Update your soft furnishings for summer with this no-sew cushion cover
Recently I did a little clean out and re-organisation of my home studio and discovered a large supply of fabric that I haven't touched in a long time. Rather than leaving it to take up space, or give it away, I've been thinking of ways that I can use it around the house – saving money, materials, and giving me more storage space in the studio. I've been especially looking forward to using some beautiful fabric that was a wedding gift from a lovely friend – what a great gift idea! I'm only sorry it has taken me longer than two years to do anything with it!
Also sitting (so lonely) in the studio is a sewing machine that my parents generously gave to me for Christmas over two years ago now. Since I was a teenager I've been using my mum's 80's sewing machine, even taking it with me when I moved out ten years ago. So using a new, fancy, totally electronic sewing machine is a little daunting, and sadly it still hasn't made it out of the box! Oops... sorry mum!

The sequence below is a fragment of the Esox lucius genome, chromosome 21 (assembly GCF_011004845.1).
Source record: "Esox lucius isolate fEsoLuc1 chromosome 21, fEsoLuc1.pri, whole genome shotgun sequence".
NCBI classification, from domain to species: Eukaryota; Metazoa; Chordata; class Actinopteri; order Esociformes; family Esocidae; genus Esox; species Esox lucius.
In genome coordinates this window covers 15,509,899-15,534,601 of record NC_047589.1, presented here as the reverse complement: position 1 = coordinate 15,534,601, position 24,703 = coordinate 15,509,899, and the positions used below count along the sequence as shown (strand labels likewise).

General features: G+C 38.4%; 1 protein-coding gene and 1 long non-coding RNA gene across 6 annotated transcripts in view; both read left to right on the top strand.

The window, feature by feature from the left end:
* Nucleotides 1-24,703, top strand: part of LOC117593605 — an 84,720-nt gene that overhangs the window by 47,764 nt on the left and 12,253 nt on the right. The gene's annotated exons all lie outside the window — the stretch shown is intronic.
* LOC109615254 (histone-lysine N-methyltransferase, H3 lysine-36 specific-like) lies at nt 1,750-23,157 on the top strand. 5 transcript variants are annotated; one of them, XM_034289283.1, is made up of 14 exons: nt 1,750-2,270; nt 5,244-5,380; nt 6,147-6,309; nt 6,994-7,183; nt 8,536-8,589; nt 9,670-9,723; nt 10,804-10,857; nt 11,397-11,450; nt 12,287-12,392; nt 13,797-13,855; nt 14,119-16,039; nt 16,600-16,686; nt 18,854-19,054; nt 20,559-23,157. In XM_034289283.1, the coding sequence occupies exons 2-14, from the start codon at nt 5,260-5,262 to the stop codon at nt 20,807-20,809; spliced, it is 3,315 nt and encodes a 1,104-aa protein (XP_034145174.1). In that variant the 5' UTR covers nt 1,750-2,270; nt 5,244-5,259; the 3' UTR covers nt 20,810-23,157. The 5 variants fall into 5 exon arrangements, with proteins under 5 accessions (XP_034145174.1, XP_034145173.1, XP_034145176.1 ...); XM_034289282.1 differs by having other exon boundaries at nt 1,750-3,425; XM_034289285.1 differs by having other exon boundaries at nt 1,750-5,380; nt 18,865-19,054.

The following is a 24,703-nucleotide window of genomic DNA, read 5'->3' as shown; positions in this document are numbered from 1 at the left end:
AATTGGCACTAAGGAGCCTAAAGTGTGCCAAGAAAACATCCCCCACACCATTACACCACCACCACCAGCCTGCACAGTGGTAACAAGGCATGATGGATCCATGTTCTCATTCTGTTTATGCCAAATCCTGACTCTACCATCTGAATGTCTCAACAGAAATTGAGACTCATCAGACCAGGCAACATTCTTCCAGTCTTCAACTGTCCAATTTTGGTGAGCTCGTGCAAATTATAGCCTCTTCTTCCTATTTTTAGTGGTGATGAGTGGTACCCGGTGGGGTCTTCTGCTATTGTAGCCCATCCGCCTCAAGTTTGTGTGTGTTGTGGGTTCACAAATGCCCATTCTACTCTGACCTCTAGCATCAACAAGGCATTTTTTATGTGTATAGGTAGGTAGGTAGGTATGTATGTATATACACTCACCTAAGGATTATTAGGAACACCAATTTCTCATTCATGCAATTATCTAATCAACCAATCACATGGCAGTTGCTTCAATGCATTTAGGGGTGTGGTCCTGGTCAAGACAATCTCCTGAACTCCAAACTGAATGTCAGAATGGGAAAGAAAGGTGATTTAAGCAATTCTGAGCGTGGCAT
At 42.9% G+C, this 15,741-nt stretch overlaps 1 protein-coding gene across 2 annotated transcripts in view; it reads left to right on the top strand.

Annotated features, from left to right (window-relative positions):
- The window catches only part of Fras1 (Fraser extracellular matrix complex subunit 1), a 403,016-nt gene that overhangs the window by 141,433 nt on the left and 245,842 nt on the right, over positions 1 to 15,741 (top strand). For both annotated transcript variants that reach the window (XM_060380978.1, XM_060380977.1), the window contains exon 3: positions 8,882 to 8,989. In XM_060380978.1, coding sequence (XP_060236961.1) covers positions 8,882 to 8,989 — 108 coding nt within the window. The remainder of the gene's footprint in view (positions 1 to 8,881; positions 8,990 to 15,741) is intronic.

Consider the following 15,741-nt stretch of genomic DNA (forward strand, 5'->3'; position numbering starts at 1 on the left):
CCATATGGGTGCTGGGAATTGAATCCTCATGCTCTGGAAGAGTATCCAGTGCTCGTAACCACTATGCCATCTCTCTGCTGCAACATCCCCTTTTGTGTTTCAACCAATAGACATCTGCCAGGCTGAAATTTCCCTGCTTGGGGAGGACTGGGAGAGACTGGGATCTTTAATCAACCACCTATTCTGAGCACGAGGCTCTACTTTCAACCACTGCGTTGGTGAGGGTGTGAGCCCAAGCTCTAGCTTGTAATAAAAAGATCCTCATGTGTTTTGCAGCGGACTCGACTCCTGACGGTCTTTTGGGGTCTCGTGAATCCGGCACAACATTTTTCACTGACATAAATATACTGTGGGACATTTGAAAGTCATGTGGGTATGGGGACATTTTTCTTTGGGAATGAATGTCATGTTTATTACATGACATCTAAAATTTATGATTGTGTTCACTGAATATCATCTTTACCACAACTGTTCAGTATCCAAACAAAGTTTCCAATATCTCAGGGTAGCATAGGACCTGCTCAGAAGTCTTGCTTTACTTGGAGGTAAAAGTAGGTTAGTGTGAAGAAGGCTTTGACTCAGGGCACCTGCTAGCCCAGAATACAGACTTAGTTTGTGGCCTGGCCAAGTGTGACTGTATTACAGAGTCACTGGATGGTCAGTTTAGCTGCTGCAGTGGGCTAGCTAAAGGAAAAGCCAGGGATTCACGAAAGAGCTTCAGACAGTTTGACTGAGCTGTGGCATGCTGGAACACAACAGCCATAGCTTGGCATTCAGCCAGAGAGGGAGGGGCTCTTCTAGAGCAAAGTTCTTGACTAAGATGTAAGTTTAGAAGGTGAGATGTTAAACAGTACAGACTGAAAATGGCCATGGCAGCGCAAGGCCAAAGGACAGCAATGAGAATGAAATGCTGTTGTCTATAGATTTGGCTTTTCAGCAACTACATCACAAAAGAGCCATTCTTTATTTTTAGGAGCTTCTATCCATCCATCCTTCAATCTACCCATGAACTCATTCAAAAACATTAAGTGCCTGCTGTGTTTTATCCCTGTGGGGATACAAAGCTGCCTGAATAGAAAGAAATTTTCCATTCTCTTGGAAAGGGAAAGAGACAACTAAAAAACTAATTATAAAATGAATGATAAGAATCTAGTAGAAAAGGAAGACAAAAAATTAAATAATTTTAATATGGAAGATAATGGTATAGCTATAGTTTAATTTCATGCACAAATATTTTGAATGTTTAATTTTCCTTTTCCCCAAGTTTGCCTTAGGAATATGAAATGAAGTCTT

I know I'll teach myself to use it at some point, but for now, I've discovered a way to make a cushion cover without a sewing machine!... and it won't take you too much longer than the length of one episode of Gilmore girls to finish.
WHAT YOU NEED:
Cushion insert (any size)
2 pieces of fabric, at least 7cm longer than the cushion insert on all sides
Sewing tape measure
Measure and mark the outline of your cushion insert in the centre of one piece of your fabric using the tape measure and chalk. I wanted my cushion insert to fit snuggly inside the cushion cover so I measured a few centimetres smaller than my cushion insert (I used a 46cm x 46cm insert but measured a 41cm x 41cm square on my fabric)
Pin the two pieces of fabric together, one on top of the other. The piece of fabric that you have made markings on should be on top so that you can see the markings.
Cut strips of fabric from the outside in to where you have marked the outline of the cushion insert. Strips can be cut up to 3cm wide.
To cut around the corners, cut one piece directly at the corner and trim the rest away as the image below shows.
Continue to cut strips all the way around the pieces of fabric.